Bezos' Folly

Who would pay over $400 to read the newspaper?

If you're Jeff Bezos, you're banking pretty heavily that most people will. At $489 Amazon's Kindle DX packs a punch on the wallet, but does it pack a better punch with a feature-rich user experience?

I've contacted Amazon public relations about a review unit. Until I hear back from them, here are some of my observations.

An improved screen - The Kindle DX has a screen display 2.5 times the surace area of the orginal Kindle. With 16 shades of gray paving the way for graphic-rich content, it opens the door for a much broader application in education, business and reference content environments.  At almost 8.5" by 11", the DX is a much larger representation at a much higher cost.  I cannot see the practicality of lugging around an electronic document reader of this size, as thin (fragile) as it is.  At the cost of a much smaller screen, the Kindle 2 is a more practical alternative, along with Kindle Reader for the iPhone and iPod Touch.

Electronic content delivery - Several pilot programs are launching this summer, namely from the New York Times and The Washington Post, that will allow electronic subscriptions for readers who do not live in those publications' delivery areas.  It's a god-send to those like me, outside of a service area like the Times, but at a $489 price point plus the cost of an electronic subcription seem hardly worth it to much more practical delivery methods such as RSS feeds and the paper's website.  Wireless delivery of up-to-the-minute content is nice, but the costs for this feature greatly outweigh the benefits at this point in time.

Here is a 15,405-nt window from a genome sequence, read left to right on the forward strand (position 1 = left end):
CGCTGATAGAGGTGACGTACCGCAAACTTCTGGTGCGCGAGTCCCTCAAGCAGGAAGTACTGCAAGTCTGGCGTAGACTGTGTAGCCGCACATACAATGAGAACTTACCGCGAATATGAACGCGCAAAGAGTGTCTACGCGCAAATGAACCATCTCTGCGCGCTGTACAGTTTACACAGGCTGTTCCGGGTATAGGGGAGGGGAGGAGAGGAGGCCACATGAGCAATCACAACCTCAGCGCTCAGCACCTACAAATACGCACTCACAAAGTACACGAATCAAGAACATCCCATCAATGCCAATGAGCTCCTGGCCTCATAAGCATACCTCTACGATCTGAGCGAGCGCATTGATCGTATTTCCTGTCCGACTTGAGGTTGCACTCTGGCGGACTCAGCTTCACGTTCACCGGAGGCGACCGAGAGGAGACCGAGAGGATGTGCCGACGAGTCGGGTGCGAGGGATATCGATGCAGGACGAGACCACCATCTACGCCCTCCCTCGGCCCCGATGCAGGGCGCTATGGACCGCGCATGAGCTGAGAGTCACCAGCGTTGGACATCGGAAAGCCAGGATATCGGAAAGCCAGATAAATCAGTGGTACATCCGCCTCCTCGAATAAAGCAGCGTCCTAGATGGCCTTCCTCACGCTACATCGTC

New Built-In PDF Reader - I know you will probably hate me for what I'm about to say, but I'm going to put it out there anyway.  This is probably the best selling point of the Kindle DX, but for what is probably the most unorthodox reason.  Piracy.  In today's digital age, books of all kinds can be converted to PDF format and made widely available on the Internet, whether through legal means or not.  Take for example a copy of David Pogue's book Windows Vista: The Missing Manual.  Before this book was released, Pogue's critics challenged his thinking on open-sourcing the book as a freely available PDF document via the Internet.  Initially, he was hesistant to do this for obvious reason but eventually tested this theory.  Over all, the results were that they were both right.  While the book became the most pirated version of Pogue's work, his book sales had improved dramatically.  (This was based on his own admission during a recent episode of This Week in Media #135.)  It seems as though while he lost income initially, over the long term he's benefited more as new readers become acclaimated to his style of writing and do see the value in the purchase price.  I think you'll see the same principle applied to the Kindle DX.  While it may not be a trend setting device due to its massive size, it can actually help book sales over the long term by allowing "not completely legal" copies of written works to be distributed and broadening the horizons of it's users.

Again, I hope to review a unit from Amazon and will let you know if I should have the chance to do so.  Right now, this article is based on what I've observed and what my opinions are regarding this device.  As always, your comments are welcome.